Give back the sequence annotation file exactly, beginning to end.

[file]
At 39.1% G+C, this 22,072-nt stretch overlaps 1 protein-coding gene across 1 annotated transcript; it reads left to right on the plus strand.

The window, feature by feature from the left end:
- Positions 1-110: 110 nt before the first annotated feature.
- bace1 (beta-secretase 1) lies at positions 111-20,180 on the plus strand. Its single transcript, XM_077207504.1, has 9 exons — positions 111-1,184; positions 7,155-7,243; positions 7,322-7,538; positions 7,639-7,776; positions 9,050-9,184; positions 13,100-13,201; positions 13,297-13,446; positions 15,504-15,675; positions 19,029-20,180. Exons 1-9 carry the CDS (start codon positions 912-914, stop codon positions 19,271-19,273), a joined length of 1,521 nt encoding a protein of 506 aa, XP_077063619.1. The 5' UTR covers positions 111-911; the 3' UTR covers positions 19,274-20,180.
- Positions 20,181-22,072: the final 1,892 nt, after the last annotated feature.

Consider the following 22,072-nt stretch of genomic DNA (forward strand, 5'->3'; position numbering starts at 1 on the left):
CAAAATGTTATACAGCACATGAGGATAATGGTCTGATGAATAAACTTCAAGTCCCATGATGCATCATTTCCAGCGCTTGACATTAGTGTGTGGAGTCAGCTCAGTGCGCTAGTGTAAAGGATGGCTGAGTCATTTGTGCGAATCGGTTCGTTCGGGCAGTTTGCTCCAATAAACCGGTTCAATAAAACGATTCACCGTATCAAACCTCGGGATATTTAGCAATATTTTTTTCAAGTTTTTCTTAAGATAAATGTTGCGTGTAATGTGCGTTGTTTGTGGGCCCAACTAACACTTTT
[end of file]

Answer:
At 39.1% G+C, this 22,072-nt stretch overlaps 1 protein-coding gene across 1 annotated transcript; it reads left to right on the plus strand.

The window, feature by feature from the left end:
- Positions 1-110: 110 nt before the first annotated feature.
- bace1 (beta-secretase 1) lies at positions 111-20,180 on the plus strand. Its single transcript, XM_077207504.1, has 9 exons — positions 111-1,184; positions 7,155-7,243; positions 7,322-7,538; positions 7,639-7,776; positions 9,050-9,184; positions 13,100-13,201; positions 13,297-13,446; positions 15,504-15,675; positions 19,029-20,180. Exons 1-9 carry the CDS (start codon positions 912-914, stop codon positions 19,271-19,273), a joined length of 1,521 nt encoding a protein of 506 aa, XP_077063619.1. The 5' UTR covers positions 111-911; the 3' UTR covers positions 19,274-20,180.
- Positions 20,181-22,072: the final 1,892 nt, after the last annotated feature.

Consider the following 22,072-nt stretch of genomic DNA (forward strand, 5'->3'; position numbering starts at 1 on the left):
CAAAATGTTATACAGCACATGAGGATAATGGTCTGATGAATAAACTTCAAGTCCCATGATGCATCATTTCCAGCGCTTGACATTAGTGTGTGGAGTCAGCTCAGTGCGCTAGTGTAAAGGATGGCTGAGTCATTTGTGCGAATCGGTTCGTTCGGGCAGTTTGCTCCAATAAACCGGTTCAATAAAACGATTCACCGTATCAAACCTCGGGATATTTAGCAATATTTTTTTCAAGTTTTTCTTAAGATAAATGTTGCGTGTAATGTGCGTTGTTTGTGGGCCCAACTAACACTTTT